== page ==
Everyone loves octopuses because they are intelligent, eight-armed, and have complex brains. However, the way they move is equally haphazard, and at times their eight limbs make them appear downright odd. Recently, new research has examined how octopuses utilize their limbs for hunting and found some unexpected findings.
When you observe an octopus for a little period of time, nothing is typically reproducible. They wriggle around. Biological Sciences College assistant professor Trevor Wardill said in a statement that the animals “simply appear strange in their exploratory motions”
It turns out that octopuses, like us, have favorite arms and do not utilize all eight of their limbs equally. Starting in the center, on either side of their bodies, octopus arms are numbered.
In a recent study, scientists investigated the fiddler crabs (Uca pugnax) or Pacific white shrimp as prey for the California two-spot octopus (Octopus bimaculoides) (Litopenaeus vannamei). These two types of prey were picked because their modes of mobility and means of escape differ.
In order to study how octopuses utilized their arms during hunting, the researchers set up high-speed cameras. The octopuses moved their arms differently depending on the type of prey they were attempting to catch.
The second arm from the center was usually used by the octopuses when pursuing both crabs and shrimp. The more aggressive approach of “parachuting,” in which the octopus pounces on top of the prey, spreads its web, and feels for the prey below, has been used to catch crabs. Or the “snap-trap,” in which the victim is flanked by two groups of arms that move in opposite directions.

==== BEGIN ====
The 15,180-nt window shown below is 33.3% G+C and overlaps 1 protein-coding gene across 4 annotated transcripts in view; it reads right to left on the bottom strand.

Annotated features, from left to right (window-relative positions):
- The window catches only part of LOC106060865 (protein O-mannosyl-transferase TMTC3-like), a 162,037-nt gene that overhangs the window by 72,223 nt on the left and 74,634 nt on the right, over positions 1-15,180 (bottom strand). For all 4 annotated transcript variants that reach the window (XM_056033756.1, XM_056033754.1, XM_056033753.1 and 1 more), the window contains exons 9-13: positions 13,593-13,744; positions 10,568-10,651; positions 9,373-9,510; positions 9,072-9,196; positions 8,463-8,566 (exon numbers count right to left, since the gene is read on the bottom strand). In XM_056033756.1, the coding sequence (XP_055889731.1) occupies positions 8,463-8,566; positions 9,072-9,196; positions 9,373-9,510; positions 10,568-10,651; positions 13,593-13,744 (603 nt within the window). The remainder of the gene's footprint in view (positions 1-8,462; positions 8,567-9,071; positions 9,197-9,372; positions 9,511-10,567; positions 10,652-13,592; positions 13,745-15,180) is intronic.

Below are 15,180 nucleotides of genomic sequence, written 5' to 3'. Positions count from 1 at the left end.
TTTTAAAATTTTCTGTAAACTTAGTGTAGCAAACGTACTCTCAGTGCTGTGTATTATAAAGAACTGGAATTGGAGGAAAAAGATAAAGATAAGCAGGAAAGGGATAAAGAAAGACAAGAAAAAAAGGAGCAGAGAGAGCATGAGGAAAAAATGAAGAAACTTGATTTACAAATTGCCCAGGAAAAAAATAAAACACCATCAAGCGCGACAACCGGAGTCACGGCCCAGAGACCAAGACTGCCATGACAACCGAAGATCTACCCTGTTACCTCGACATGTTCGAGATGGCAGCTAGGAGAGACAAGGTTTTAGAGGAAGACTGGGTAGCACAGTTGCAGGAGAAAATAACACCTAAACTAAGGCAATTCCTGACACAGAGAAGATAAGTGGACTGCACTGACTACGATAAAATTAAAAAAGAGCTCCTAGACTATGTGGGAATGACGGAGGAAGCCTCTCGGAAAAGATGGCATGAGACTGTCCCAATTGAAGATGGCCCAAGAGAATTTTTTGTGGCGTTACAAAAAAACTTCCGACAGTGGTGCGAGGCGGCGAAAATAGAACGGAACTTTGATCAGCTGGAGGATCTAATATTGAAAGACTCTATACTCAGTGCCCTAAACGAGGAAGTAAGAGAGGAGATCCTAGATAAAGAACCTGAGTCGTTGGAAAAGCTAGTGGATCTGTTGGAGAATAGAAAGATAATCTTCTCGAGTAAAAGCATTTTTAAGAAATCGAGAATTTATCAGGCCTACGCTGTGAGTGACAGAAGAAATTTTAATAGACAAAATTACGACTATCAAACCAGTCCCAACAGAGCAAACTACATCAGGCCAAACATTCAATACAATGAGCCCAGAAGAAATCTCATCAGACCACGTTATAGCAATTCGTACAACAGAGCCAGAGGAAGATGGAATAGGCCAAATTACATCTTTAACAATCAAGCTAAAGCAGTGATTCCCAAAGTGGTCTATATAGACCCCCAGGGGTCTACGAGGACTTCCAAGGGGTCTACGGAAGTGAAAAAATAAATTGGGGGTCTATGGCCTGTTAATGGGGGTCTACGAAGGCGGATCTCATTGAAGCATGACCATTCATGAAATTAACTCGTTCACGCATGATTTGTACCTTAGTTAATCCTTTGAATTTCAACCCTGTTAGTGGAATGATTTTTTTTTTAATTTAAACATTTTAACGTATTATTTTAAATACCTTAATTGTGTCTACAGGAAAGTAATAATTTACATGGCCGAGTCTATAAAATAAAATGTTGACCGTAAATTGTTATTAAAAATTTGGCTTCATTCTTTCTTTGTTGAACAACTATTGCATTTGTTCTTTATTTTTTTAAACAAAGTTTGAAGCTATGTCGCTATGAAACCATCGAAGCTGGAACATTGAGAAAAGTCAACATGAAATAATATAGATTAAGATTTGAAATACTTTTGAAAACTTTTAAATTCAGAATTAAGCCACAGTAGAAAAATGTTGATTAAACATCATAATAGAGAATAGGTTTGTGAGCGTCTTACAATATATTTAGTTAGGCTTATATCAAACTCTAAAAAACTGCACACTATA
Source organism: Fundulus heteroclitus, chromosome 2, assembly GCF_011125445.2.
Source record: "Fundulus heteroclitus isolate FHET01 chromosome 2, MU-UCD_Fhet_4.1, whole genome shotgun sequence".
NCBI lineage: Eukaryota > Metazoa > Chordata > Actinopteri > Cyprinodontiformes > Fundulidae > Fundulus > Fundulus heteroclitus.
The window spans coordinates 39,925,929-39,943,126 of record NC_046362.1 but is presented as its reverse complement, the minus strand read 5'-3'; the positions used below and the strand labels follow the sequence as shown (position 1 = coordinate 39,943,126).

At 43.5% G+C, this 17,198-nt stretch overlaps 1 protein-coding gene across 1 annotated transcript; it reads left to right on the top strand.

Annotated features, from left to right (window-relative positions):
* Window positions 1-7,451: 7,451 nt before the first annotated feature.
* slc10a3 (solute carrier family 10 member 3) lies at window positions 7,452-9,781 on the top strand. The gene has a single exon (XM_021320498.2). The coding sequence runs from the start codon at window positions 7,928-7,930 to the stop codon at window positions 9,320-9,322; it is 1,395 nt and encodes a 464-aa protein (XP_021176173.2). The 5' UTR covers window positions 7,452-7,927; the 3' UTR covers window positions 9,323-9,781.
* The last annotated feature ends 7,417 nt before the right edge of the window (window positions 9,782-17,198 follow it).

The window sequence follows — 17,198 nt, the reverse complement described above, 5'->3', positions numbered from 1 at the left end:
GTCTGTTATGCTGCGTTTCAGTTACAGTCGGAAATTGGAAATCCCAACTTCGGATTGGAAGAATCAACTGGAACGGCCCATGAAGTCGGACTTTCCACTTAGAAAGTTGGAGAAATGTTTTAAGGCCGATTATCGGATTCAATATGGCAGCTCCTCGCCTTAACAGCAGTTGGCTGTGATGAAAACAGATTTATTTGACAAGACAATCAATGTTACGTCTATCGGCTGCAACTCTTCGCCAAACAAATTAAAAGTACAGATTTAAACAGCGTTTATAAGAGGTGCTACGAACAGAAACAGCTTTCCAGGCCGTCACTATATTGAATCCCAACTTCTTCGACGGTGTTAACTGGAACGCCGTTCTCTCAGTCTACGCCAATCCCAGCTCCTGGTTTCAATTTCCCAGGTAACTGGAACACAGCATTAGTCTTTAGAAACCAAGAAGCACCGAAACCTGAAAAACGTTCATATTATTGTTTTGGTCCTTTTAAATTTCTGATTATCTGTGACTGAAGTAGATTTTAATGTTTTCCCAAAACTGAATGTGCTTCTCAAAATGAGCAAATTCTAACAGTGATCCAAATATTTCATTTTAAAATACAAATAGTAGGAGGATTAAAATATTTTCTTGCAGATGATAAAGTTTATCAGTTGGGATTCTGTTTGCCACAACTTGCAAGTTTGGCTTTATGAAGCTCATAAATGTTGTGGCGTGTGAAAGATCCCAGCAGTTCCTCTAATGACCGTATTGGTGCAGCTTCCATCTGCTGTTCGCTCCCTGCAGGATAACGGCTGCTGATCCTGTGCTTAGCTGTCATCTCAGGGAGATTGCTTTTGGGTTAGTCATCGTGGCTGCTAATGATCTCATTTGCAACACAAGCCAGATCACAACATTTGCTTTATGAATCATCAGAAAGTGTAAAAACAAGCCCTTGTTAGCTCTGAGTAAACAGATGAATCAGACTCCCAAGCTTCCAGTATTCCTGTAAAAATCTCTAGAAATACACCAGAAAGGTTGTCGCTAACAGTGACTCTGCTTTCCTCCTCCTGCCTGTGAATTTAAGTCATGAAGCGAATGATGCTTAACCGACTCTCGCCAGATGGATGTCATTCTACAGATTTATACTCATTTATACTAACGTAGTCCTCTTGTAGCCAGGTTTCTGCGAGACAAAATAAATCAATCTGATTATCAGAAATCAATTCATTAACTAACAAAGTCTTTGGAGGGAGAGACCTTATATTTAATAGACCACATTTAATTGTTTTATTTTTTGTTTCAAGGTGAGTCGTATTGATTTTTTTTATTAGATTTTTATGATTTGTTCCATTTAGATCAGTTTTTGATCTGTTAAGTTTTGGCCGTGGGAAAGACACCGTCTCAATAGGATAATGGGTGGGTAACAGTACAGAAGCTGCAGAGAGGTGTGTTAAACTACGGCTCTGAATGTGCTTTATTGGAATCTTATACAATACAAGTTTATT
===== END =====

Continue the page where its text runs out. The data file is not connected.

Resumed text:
The octopuses caught the shrimp more slowly, utilizing their second arm to initiate contact before enlisting the help of their nearby arms. The octopuses also used a maneuver known as “waving,” which is considered to simulate the movement of marine algae, to trick the shrimp, keep it from escaping, and eventually help trap it.
Additionally, the octopuses usually used their arms on the same side as their eyes when hunting. While the fields of view in octopus eyes are nearly 180 degrees with each eye, they do not overlap. Therefore, it is likely that the octopuses wait for their victim to be on one side of the center of their field of vision before attacking. While octopuses may have left and right-handedness, it has been discovered that each of the four pairs of arms contains two digits that are equivalent for prey acquisition and function similarly on both sides.
The researchers were most shocked by how predictable the octopus hunting strategies were, especially considering their appearance to move and move randomly. The knowledge gained by researchers will be put to use in a variety of incredibly exciting applications, such as robots and submersible exploration vehicles.
If we can learn from octopuses, Wardill claimed, we can use that knowledge to create an underwater vehicle or soft robot application.